Notepod #22: “Arnold”

I finished reading the biography portion of  “Arnold: The Education of a Bodybuilder” and wanted to share some thoughts about the book.

Some quotes I mentioned in the podcast. First this one about visualizing the lift and how if you don’t think you can do it, you definitely won’t be able to do it.

There’s no two ways about it, because they’ve done all the training, their bodies are ready; now it’s only the mind. The mind must carry through. If a man stands there and thinks for one-tenth of a second, “Maybe I can’t lift it,” it’s gone. He will not make the lift.

Then there’s this quote about being backstage before the competition, hearing 1960s bro science flying around as fast as possible. Overwhelming—and even more so since he wasn’t fluent in English.

Backstage before the contest I heard endless theories. Some guys were talking about taking saunas before competition as a way of wringing the last bit of water out of their systems. Some were claiming that tensing and flexing helped promote great definition and vascularity. I kept hearing new things right and left. I understood only enough English to get it in snatches, which made it even more confusing.

Have a vision for the future

It can be a very specific vision. In fact, it can be a very specific person. For Arnold, it was Reg Park.

From then on in my mid-teens, I kept my batteries charged with the adventure movies of Steve Reeves, Mark Forrest, Brad Harris, Gordon Mitchell, and Reg Park. I admired Reg Park more than the others. He was rugged, everything I thought a man should be. I recall seeing him for the first time on the screen.

The hedonic treadmill of biceps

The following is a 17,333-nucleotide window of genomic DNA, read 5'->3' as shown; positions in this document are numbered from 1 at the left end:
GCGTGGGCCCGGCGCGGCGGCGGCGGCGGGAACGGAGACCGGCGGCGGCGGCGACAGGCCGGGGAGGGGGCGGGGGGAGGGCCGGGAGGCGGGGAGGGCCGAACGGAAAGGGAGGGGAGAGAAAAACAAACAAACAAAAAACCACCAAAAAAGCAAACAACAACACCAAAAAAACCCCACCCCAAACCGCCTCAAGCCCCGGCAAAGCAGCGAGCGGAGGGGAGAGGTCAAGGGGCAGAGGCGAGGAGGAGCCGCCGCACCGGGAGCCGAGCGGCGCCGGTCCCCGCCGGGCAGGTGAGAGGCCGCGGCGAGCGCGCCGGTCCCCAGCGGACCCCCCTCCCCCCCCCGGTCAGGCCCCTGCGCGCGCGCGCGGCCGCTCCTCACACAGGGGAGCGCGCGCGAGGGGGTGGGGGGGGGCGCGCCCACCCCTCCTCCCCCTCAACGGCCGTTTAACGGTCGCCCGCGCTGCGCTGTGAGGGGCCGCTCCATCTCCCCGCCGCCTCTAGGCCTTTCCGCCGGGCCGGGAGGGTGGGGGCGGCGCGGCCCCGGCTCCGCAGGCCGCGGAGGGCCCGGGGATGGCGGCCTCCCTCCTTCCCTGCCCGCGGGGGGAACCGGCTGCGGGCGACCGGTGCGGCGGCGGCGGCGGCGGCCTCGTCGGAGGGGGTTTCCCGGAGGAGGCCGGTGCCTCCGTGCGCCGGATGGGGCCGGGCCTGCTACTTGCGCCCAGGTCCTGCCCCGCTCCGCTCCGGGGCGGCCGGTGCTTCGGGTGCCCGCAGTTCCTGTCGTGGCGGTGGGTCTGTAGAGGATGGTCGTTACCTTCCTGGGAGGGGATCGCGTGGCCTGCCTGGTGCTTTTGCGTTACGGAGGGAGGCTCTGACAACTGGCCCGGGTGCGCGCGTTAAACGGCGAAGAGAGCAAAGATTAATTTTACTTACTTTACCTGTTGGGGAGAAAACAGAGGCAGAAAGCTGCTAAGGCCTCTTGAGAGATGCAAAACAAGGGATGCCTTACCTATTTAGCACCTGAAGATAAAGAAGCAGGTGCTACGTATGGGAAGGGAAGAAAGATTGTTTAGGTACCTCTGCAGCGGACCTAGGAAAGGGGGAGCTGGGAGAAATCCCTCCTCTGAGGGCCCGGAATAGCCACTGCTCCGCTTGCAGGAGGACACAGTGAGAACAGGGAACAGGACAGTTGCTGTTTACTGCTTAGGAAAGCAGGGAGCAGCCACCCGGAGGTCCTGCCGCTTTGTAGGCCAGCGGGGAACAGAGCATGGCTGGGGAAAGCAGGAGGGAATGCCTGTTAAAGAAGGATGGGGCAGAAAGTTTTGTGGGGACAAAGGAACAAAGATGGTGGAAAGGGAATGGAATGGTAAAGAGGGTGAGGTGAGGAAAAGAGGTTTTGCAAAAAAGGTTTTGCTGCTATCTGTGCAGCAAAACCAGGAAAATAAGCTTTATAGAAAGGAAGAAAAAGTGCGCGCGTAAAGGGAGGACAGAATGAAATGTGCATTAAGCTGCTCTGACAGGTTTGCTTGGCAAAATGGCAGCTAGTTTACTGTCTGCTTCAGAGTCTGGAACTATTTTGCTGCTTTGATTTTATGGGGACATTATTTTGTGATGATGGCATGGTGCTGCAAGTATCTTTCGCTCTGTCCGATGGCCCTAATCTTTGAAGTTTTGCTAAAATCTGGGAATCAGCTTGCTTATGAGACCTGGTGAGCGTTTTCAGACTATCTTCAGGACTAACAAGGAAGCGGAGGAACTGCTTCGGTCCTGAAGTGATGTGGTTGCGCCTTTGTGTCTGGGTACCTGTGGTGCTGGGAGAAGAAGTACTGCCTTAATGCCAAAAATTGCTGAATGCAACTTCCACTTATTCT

Arnold mentions a few metrics in the book. The two that stick out: 250 lbs and 20-inch arms. He tried packing mass on and had 250 lbs in mind early on. Then the arm size was important. (He also points out that triceps are half the battle here.)

Bodybuilders were becoming better and better. I’d seen the sport improve by leaps and bounds in the few years since I’d begun training. In 1962 Joe Abender, the Mr. Universe winner of that year, had 181/2-inch arms. The same with Tommy Samsone in 1963. But now the 19-inch arm wasn’t even big enough to get you in the top five. I’d come in second with 20-inch arms.

I mentioned this Khe Hy tweet

The 4-minute mile (for weightlifting)

Throughout the book, Arnold mentions the importance of mindset in many different ways. One way is just in knowing something is possible at all.

Proof of my point is that for years weight lifters could not lift more than 500 pounds. Nobody could. They did 4991/2 but never 500. The reason was this supposedly insurmountable mental barrier that had existed for years. They stood in front of the weight thinking, “No one has ever lifted 500 pounds. Why should I be the one?” Then in 1970 Alexiev of Russia lifted 501 pounds. He broke the barrier. A month after that, three or four guys lifted 500 pounds.

Something incredible about Arnold’s story is that, while he envisioned a lot of these things, there probably weren’t many models for foreigners coming into Hollywood and becoming the biggest movie stars.

The original influencer

To spend time in America, and California specifically, he needed a bit of support. For his first extended stay, he traded a bit of influence for a roof and transportation.

My part of the agreement was to make available to Weider information about how I trained. He agreed to provide an apartment, a car, and to pay me a weekly salary in exchange for my information and being able to use photographs of me in his magazine.

This playbook is available more widely today, in fitness and beyond. Build up an audience, get sponsored to represent and recommend products, sell some information in books or courses.

Look good feel good play good (but for non game days, make sure you can move)

Not much feels better than heading to the gym in a brand new color-coordinated workout outfit.

Or maybe just sweats and a cotton shirt are fine.

If you start worrying about how your clothes look while you’re in training, then you’re already training for the wrong reason.

(Also, he’d drop the sweats and go with shorts to always reveal the weakness in his calves until he eliminates it.)

And a link to that Bill Burr bit about how ridiculous Arnold’s life is